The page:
SHIVER by Allie Reynolds (Hachette, 27 January 2021)
Allie Reynolds’ sparkling Shiver sets a high opening standard for debut crime novels in 2021.
Set in an isolated ski lodge high up in the French Alps, Allie provides an enjoyable and exciting twist on the classic crime plot of a group of characters, all with a bag full of old secrets, under threat from an unknown source in a remote location.
It is with some reluctance that Milla accepts an invitation to a reunion in the cosy Alp resort that saw the peak of her snowboarding career, but she is keen to see the charismatic Curtis one more time. She has not seen Curtis, or the other three invitees, since the tragic events ten years ago when the beautiful Saskia went missing during the finals of the snowboarding championships. When they get to the lodge they find it deserted and their only way back down the mountain closed off. A series of nasty events open up old wounds and they soon realise that they do not know who has invited them there, or for what purpose. With a snowstorm approaching, and old secrets coming to the surface, it does not appear that the reunion will end well.
This is a very accomplished debut novel that quickly draws you in and keeps you interested and guessing all the way to the final dark twist. Allie makes good use of the alternating storyline, between the present and the events ten years ago, to ratchet up the suspense and the book steadily twists its way through several good surprises.
The characters are nicely developed and the moving back and forth between the two timelines helps to flesh out them and allows the reader to see them grow and change. Milla is particularly well done, and she is an engagingly flawed narrator, who has her own parcel of secrets. She is a very nuanced character and Allie breathes real life into her and makes her interesting.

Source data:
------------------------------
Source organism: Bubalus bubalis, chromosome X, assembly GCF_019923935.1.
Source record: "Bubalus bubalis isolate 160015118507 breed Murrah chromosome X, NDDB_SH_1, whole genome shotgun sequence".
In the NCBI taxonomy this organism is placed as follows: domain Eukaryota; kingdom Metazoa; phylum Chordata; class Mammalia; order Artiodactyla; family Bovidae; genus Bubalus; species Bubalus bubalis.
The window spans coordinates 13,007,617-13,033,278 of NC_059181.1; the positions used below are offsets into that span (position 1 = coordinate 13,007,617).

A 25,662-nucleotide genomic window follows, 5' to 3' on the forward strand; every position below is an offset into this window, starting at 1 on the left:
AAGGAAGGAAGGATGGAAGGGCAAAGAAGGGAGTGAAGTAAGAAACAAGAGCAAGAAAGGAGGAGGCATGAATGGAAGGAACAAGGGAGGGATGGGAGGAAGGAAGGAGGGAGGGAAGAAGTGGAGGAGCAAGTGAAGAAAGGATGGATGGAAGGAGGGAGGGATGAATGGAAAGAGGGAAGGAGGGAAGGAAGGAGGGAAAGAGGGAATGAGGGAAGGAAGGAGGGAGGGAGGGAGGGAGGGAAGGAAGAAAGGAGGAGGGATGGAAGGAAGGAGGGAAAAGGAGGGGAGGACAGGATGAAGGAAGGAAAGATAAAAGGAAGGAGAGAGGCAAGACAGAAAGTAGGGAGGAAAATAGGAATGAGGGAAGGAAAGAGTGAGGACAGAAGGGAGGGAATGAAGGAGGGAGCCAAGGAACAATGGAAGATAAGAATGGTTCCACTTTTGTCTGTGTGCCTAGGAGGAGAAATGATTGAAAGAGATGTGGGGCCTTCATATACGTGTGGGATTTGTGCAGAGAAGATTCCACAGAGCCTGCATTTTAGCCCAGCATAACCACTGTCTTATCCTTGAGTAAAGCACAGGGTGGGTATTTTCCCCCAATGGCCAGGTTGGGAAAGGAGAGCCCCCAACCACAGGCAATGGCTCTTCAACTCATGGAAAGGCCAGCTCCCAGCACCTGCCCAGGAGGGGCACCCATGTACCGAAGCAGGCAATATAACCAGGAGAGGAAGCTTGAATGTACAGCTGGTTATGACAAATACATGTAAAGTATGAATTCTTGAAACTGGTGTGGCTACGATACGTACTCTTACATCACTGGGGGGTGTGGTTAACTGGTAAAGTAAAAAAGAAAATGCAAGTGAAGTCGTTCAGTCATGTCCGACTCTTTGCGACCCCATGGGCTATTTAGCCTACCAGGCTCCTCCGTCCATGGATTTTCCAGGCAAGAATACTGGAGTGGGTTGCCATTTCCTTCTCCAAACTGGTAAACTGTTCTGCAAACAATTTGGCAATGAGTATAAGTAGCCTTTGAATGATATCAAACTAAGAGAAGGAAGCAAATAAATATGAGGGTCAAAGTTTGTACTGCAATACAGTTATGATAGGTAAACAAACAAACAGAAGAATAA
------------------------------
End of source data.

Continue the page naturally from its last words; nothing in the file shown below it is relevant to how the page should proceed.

Allie is a former professional freestyle snowboarder who spent five years competing in the Alps, and elsewhere, before settling by the beach in Queensland, and she brings a good deal of credibility to the snowboarding scenes. She provides an interesting insider perspective on the atmosphere and tricks of a snowboard competition and skillfully portrays the various personalities involved. She also nicely captures the danger of being stuck in the snow and generates a good sense of foreboding as the snowstorm approaches the lodge.
This is a very enjoyable murder mystery thriller that skillfully goes through its paces and does a good job of keeping the reader unsure of what really happened ten years ago. I had some slight reservations about the ease of the conclusion, but not enough to stop me from thoroughly enjoying it.
Four stars out of five!
Shiver is released in Australia on 27 January 2021 and was also released in the United Kingdom and the United States in mid-January.
Thanks to the Canberra Weekly and Hachette for an advanced copy of the book.